新年快乐！Happy Chinese New Year! Today marks the beginning of the year of the horse. Having spent the last several years in China, I am desperately craving all the treats that normally mark this occasion, especially the assortment of candied fruits sweet enough to make your teeth ache.
Returning to the U.S. and returning to cooking and eating American cuisine has been a struggle. When it’s cold, all I crave is 担担面 (dandan noodles), a plate of steaming 饺子 (jiaozi – or potstickers), or 乾煸四季豆 (dry-fried string beans) from my favorite Northern Chinese restaurant. After a long week, I want nothing more than to while away my Friday night at 小肥羊, eating hot pot accompanied by bottle after bottle of cheap Chinese beer with my nearest and dearest.
When I feel lonesome or sick, I crave 番茄鸡蛋 (fried eggs and tomatoes), which I ate the first night I arrived in China, and in almost every city I visited, not only because the regional variations were fascinating, but because it reminded me why I went. In times of boredom, I have the urge to mindlessly snack upon pickled plums, crispy Chinese fish, or decadent Beijing duck. And when my throat starts feeling scratchy, I instantly make a cup of hot pomelo tea.
And now, in the bone-chilling cold of my first Chicago winter in several years, I think of a vacation to escape this cold. Of a trip to my friend Rebecca’s farm in Yangshuo. Of the strawberries, pomelos, and oranges fresh from her family’s farm. Of spicy 桂林啤酒鱼 (Guilin beer fish), capable of heating one’s innards to near inferno level.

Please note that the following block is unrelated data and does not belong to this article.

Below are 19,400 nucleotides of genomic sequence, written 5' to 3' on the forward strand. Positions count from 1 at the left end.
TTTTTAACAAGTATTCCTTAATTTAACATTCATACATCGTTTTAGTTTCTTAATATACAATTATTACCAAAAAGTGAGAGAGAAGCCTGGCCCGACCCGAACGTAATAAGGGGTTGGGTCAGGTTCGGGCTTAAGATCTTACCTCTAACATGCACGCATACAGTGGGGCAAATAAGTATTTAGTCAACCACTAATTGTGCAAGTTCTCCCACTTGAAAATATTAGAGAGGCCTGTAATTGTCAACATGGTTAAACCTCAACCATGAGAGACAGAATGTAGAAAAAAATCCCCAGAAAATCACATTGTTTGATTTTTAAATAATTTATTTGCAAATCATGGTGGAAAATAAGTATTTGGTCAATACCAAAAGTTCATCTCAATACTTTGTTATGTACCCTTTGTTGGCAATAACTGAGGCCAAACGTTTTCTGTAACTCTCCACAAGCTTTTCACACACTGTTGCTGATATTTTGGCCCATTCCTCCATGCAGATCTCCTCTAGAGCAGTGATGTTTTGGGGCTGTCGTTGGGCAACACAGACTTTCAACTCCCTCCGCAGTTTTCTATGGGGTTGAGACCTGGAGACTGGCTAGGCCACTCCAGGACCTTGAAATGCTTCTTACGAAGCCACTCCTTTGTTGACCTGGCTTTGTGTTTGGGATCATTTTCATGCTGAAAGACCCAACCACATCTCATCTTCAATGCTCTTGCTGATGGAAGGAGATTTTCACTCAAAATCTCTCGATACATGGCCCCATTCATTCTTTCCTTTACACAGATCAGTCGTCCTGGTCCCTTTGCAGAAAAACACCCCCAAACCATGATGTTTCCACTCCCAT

Every person and place I remember is tied to a memory of a culinary adventure or mis-adventure, I had the great fortune of embarking upon. The downside of having the loveliest memories of fascinating friends, unique places, and deliciously unidentifiable food, is that I am stuck in a rut. It seems I have forgotten how to cook most foods that would appeal to an American palate. Except maybe bacon – who could forget how to make that?
However, I am in no way alone. This weather encourages us all to carry on in the rut we are accustomed to. Given the cold weather, short days, and general weariness winter inspires, it seems logical to return home after a long day and eat something frozen, premade, ordered out, etc., and hibernate. While it may be easy, giving in to our natural inclinations is rarely beneficial or healthy. Instead of spending a cozy night on the couch, spend a cozy night in one of The Chopping Block’s kitchens, drinking wine and expanding your cooking horizons. Meaning, if you’re a pasta connoisseur, mix it up and try something different. If you missed making your cooking resolutions come to fruition after New Year’s, today marks the start of your second New Year’s chance.
What would break you out of your rut? What sort of food intimidates you? Fascinates you? Confuses you? That’s exactly the kind of food you should be cooking.